Cardio 101

06.05.2020 |

Episode #6 of the course Hack your workout: A self-paced system for core muscle and posture strength by John Robin


Welcome to Day 6 of our course!

Now that we’ve covered the strength and stretching exercises, it’s important to talk about the final component.

Get ready for Cardio 101!


Why Do Cardio?

Building your core posture muscles and stretching them effectively boosts their potential to perform well. But they also require an effective blood supply for oxygen and waste removal. The ability of your heart and blood vessels to efficiently deliver and remove blood is called your cardiovascular endurance.

You improve this through cardio exercises.


• brisk walking

• running

• cycling

• swimming

• elliptical machine


The Three Types of Cardio

There are three types of exercises to develop your cardiovascular endurance:

• Long-Intensity Steady State (LISS)

• High-Intensity Steady State (HITT)

• VO2 Max

You’ll recognize these from the microcycle sheet I shared on Day 2, since these make up the main three columns of the final “CARDIO” section.

Let’s talk about each.

Long-Intensity Steady State. A LISS workout involves working out at the same intensity for at least 40 minutes. Your heart rate will increase to about 165-170 bpm (beats per minute) by about 15-20 minutes into the workout, then stay there until the 40-minute mark.

If you are running, then keeping the same intensity means maintaining the same pace. You improve by increasing your pace.

For example, if you run at 9 km/h, then keep it there. If your heart rate only went up to 162 bpm, then in your next run, increase to 9.1 km/h and see if your heart rate gets into the target 165-170 bpm goal.

This workout develops your aerobic endurance. Aerobic endurance is your ability to keep sufficient levels of oxygen in your blood while you exercise. The better your aerobic endurance, the more energy you will have in your day-to-day life.

High-Intensity Interval Training. A HIIT workout involves exerting to your absolute maximum for a period of 20-30 seconds, then dropping to an idle pace for 90-120 seconds. You repeat this five to six times in a HIIT workout. At the end of each 20-30-second period, your heart rate will hit its maximum potential, about 180-190 bpm, depending on your age.

If you are running, then this exertion is done through an intense sprint. You improve in your successive HIIT workouts by exerting as hard as possible. Your body improves by increasing speed and decreasing heart rate for a given exertion.

For example, if you can sprint at 17.2 km/h for 20-30 seconds, and your heart rate hits 186 bpm, then in your next HIIT workout, when you push your hardest, you might find you hit 17.2 km/h with heart rate 184 bpm, or you might instead hit 17.5 km/h and heart rate 187 bpm. Both of these are improvements.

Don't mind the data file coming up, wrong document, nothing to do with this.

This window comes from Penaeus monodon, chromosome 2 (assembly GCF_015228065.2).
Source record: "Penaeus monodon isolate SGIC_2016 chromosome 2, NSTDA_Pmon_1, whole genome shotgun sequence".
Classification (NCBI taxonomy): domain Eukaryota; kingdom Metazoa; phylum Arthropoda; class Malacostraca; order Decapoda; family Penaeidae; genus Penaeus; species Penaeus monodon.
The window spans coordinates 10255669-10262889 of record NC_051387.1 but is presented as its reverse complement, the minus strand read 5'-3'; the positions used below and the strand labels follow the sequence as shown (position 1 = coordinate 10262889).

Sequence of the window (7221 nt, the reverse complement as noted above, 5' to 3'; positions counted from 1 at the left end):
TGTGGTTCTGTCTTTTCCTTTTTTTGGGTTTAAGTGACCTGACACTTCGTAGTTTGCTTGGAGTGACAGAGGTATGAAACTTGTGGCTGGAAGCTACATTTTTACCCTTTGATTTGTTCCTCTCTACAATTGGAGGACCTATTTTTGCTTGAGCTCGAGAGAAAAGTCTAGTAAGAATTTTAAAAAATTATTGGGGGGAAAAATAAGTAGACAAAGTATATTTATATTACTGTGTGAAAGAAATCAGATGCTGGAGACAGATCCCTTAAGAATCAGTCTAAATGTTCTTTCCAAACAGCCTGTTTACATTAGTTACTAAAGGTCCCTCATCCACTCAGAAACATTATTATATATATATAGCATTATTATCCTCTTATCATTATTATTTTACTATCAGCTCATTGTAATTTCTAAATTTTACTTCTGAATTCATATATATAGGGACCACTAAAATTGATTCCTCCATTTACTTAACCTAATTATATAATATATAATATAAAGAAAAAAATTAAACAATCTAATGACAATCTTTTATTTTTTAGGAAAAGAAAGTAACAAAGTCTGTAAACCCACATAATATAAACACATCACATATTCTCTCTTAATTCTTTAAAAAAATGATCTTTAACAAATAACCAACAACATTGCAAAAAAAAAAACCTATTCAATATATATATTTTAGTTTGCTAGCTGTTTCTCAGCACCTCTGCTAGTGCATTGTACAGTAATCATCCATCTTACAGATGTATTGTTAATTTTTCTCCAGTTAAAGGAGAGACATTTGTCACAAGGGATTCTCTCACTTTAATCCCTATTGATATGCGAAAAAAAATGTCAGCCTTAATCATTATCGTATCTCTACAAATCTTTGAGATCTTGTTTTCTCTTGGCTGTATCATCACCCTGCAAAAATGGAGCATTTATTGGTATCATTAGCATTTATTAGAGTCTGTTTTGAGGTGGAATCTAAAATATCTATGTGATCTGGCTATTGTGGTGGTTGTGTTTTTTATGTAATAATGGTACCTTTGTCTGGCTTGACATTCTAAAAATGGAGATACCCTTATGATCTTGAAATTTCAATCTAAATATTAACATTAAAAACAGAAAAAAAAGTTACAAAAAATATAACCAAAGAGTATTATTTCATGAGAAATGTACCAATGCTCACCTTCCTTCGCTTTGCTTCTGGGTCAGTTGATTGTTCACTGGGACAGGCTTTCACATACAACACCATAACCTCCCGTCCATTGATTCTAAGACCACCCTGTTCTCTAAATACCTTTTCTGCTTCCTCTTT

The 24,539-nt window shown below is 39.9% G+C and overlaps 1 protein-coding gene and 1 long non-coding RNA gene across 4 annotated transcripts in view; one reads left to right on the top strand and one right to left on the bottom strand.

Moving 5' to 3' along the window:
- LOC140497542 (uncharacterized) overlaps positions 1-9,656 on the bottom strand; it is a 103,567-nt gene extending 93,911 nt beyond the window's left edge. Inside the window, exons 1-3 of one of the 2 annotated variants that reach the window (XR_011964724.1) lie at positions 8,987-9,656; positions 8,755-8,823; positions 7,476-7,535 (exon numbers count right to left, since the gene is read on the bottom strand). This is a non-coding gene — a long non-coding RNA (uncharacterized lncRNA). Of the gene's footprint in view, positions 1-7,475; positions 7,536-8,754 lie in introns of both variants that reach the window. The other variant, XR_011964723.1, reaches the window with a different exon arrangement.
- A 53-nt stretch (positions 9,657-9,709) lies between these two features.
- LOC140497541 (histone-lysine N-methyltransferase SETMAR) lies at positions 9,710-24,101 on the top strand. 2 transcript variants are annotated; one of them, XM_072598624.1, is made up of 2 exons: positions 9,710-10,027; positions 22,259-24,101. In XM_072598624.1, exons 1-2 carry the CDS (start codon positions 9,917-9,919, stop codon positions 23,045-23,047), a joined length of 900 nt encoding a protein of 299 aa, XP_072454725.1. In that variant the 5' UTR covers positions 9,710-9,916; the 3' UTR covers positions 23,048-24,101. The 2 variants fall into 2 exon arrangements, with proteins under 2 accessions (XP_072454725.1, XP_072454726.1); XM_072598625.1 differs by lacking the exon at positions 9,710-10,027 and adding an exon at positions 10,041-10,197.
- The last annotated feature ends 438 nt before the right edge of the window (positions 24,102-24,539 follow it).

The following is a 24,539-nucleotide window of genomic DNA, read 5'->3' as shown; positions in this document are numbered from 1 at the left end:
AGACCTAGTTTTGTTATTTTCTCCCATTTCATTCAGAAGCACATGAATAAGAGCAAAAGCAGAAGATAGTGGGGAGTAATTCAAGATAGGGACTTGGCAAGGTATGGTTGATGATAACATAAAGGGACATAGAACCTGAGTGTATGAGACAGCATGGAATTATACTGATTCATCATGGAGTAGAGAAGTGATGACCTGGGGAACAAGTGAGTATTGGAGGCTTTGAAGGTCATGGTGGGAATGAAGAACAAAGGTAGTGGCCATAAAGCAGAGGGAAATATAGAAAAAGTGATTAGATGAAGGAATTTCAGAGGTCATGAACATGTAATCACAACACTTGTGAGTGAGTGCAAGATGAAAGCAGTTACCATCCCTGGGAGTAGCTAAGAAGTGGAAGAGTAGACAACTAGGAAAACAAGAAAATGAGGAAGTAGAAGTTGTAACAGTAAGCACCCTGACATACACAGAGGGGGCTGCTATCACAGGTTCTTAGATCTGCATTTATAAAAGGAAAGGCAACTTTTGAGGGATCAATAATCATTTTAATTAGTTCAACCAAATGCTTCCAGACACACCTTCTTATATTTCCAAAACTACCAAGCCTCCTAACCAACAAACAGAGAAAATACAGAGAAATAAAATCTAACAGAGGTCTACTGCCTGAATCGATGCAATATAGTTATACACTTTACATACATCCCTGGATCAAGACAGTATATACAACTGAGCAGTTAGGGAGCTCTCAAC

This workout develops your anaerobic endurance. Anaerobic endurance is your ability to exert without oxygen in your blood. The better your anaerobic endurance, the better you’ll be able to exert yourself in high-energy activities, like climbing stairs or shoveling snow.

VO2 Max. A VO2 Max workout involves exerting as hard as you can, for as long as possible.

A good benchmark is 14 minutes. Your heart rate will reach about 175-180 bpm within the first two to three minutes and stay there until the end.

If you are running, then you’ll probably find that you achieve VO2 Max pace at about 130% of your LISS pace. If your LISS pace is 9 km/h, this means your VO2 Max pace will be 11.7 km/h. Your body will tell you, so don’t force yourself to do 130%. Do whatever pace gets your heart rate up to 175-180 bpm and keeps it there until you hit 14 minutes.

This workout increases your aerobic capacity. Aerobic capacity is the amount of oxygen your blood can carry at once.

This is a great way to increase your aerobic endurance, which further boosts your LISS performance and in turn, gives you even more energy in your day-to-day life.


Putting Them All Together

An ideal ratio of runs to do each microcycle is:

• three LISS runs

• one HIIT run

• one VO2 Max run

Record the vital stats for each in the sub-columns on the microcycle sheet.

This 3:1:1 mix will help you gain better cardiovascular potential by working all three aspects of cardio together each microcycle. If you can’t get in five cardio sessions / microcycle, then I recommend you do two LISS runs and one VO2 Max run. We’ll talk more about this kind of adjusting on Day 10: Strategies for Continued Strength Gains.

Stay tuned for tomorrow, when we’ll dig into advanced strength training.


Recommended book

Advanced Marathoning by Pete Pfitzinger and Scott Douglas


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